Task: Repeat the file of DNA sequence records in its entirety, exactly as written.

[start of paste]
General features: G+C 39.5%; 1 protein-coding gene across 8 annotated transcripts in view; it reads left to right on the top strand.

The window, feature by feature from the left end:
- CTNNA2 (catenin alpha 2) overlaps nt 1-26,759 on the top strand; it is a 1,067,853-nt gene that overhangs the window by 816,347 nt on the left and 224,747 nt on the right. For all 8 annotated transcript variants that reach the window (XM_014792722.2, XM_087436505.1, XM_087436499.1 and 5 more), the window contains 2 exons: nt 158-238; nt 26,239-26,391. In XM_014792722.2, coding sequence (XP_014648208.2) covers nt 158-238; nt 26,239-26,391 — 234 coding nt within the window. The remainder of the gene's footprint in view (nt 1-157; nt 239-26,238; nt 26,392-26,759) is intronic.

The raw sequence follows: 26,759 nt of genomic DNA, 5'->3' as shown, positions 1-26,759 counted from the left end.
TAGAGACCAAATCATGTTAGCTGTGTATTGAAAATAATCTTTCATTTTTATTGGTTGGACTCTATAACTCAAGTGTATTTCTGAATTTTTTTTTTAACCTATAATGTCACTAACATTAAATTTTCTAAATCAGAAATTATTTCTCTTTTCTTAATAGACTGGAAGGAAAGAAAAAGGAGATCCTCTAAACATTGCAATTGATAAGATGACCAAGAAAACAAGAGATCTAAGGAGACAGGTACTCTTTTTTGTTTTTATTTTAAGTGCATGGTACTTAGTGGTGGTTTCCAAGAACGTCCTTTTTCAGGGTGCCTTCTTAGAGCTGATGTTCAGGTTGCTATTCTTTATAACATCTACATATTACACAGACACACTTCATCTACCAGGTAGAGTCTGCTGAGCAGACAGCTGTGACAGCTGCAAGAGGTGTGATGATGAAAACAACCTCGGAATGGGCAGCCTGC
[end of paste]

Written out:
General features: G+C 39.5%; 1 protein-coding gene across 8 annotated transcripts in view; it reads left to right on the top strand.

The window, feature by feature from the left end:
- CTNNA2 (catenin alpha 2) overlaps nt 1-26,759 on the top strand; it is a 1,067,853-nt gene that overhangs the window by 816,347 nt on the left and 224,747 nt on the right. For all 8 annotated transcript variants that reach the window (XM_014792722.2, XM_087436505.1, XM_087436499.1 and 5 more), the window contains 2 exons: nt 158-238; nt 26,239-26,391. In XM_014792722.2, coding sequence (XP_014648208.2) covers nt 158-238; nt 26,239-26,391 — 234 coding nt within the window. The remainder of the gene's footprint in view (nt 1-157; nt 239-26,238; nt 26,392-26,759) is intronic.

The raw sequence follows: 26,759 nt of genomic DNA, 5'->3' as shown, positions 1-26,759 counted from the left end.
TAGAGACCAAATCATGTTAGCTGTGTATTGAAAATAATCTTTCATTTTTATTGGTTGGACTCTATAACTCAAGTGTATTTCTGAATTTTTTTTTTAACCTATAATGTCACTAACATTAAATTTTCTAAATCAGAAATTATTTCTCTTTTCTTAATAGACTGGAAGGAAAGAAAAAGGAGATCCTCTAAACATTGCAATTGATAAGATGACCAAGAAAACAAGAGATCTAAGGAGACAGGTACTCTTTTTTGTTTTTATTTTAAGTGCATGGTACTTAGTGGTGGTTTCCAAGAACGTCCTTTTTCAGGGTGCCTTCTTAGAGCTGATGTTCAGGTTGCTATTCTTTATAACATCTACATATTACACAGACACACTTCATCTACCAGGTAGAGTCTGCTGAGCAGACAGCTGTGACAGCTGCAAGAGGTGTGATGATGAAAACAACCTCGGAATGGGCAGCCTGC